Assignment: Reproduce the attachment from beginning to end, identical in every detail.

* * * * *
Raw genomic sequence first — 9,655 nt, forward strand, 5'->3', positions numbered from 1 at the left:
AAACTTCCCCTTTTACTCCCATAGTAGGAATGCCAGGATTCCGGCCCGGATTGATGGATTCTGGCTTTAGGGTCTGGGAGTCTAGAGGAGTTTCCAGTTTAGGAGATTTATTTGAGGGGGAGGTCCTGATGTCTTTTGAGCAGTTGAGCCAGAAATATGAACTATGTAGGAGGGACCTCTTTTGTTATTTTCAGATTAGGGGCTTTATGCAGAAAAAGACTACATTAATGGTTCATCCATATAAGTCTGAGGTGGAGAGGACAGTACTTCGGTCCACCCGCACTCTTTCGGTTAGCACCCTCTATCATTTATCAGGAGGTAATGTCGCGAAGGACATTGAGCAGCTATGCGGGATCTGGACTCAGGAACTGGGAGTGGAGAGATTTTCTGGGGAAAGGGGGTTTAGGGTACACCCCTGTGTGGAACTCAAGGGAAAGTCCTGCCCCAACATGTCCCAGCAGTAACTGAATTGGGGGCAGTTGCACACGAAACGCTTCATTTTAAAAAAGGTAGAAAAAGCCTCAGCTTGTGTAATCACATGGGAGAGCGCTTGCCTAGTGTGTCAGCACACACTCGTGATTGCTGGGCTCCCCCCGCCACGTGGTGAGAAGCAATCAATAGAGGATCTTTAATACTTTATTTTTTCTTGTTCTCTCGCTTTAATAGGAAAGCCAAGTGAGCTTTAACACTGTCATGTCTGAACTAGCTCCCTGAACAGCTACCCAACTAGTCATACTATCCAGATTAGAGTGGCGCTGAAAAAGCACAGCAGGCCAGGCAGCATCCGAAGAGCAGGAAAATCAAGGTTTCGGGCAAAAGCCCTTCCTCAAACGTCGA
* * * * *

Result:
Raw genomic sequence first — 9,655 nt, forward strand, 5'->3', positions numbered from 1 at the left:
AAACTTCCCCTTTTACTCCCATAGTAGGAATGCCAGGATTCCGGCCCGGATTGATGGATTCTGGCTTTAGGGTCTGGGAGTCTAGAGGAGTTTCCAGTTTAGGAGATTTATTTGAGGGGGAGGTCCTGATGTCTTTTGAGCAGTTGAGCCAGAAATATGAACTATGTAGGAGGGACCTCTTTTGTTATTTTCAGATTAGGGGCTTTATGCAGAAAAAGACTACATTAATGGTTCATCCATATAAGTCTGAGGTGGAGAGGACAGTACTTCGGTCCACCCGCACTCTTTCGGTTAGCACCCTCTATCATTTATCAGGAGGTAATGTCGCGAAGGACATTGAGCAGCTATGCGGGATCTGGACTCAGGAACTGGGAGTGGAGAGATTTTCTGGGGAAAGGGGGTTTAGGGTACACCCCTGTGTGGAACTCAAGGGAAAGTCCTGCCCCAACATGTCCCAGCAGTAACTGAATTGGGGGCAGTTGCACACGAAACGCTTCATTTTAAAAAAGGTAGAAAAAGCCTCAGCTTGTGTAATCACATGGGAGAGCGCTTGCCTAGTGTGTCAGCACACACTCGTGATTGCTGGGCTCCCCCCGCCACGTGGTGAGAAGCAATCAATAGAGGATCTTTAATACTTTATTTTTTCTTGTTCTCTCGCTTTAATAGGAAAGCCAAGTGAGCTTTAACACTGTCATGTCTGAACTAGCTCCCTGAACAGCTACCCAACTAGTCATACTATCCAGATTAGAGTGGCGCTGAAAAAGCACAGCAGGCCAGGCAGCATCCGAAGAGCAGGAAAATCAAGGTTTCGGGCAAAAGCCCTTCCTCAAACGTCGA